Confession: I love The Nutcracker. Since the very first production I saw, in 19-mumble-mumble, I’ve been under its spell, all incarnations included. (Even the weird film version (affiliate link), which boasted as its production designer none other than the great Maurice Sendak, author and illustrator of beloved kids’ lit like Where the Wild Things Are. affiliate link)

It occurred to me a couple of months ago that my four-year-old niece was probably now old enough to appreciate it. So I got us a pair of front-row tickets, and told her about the show: the dancing! The costumes! Sugarplum fairies! Mice having sword fights with toy soldiers! As I talked, her jaw dropped, her eyes got bigger and bigger, and I thought she would jump out of her skin with excitement. She was so on board with it. Anytime it came up in conversation, she jumped up and down a little. She couldn’t wait.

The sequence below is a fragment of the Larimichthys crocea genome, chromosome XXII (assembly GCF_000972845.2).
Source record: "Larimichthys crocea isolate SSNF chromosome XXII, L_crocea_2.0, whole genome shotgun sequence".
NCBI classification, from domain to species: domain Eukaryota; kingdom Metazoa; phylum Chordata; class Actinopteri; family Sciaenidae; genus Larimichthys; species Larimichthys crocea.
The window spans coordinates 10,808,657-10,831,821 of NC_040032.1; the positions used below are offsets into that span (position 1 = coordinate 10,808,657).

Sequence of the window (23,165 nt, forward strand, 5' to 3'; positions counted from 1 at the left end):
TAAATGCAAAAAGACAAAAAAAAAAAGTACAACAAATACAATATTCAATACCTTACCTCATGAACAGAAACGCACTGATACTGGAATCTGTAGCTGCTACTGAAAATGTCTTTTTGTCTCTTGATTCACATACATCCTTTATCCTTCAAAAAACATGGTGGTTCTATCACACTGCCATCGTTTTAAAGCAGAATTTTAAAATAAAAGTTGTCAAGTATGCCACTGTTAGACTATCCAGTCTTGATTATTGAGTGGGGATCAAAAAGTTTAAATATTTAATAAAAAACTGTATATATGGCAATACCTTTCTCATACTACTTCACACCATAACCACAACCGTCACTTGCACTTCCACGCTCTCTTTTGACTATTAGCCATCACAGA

Photo by oldskool photography on Unsplash

Then, the night before the big event, she sought out my mom, worriedly.

“Grandma, I just don’t think I can go,” she said.

Shocked, my mom asked her why.

“Well…I don’t know very much at all! I only know this and this,” she said, demonstrating the two ballet moves she’s probably learned from watching Peppa Pig, or some such. So dawned the realization that my niece thought she would have to perform the ballet. She was, of course, immediately reassured that no, she wouldn’t be expected to perform–she needed only to sit and enjoy the show.

What pressure! How she must have sweated over it in the weeks leading up to that day!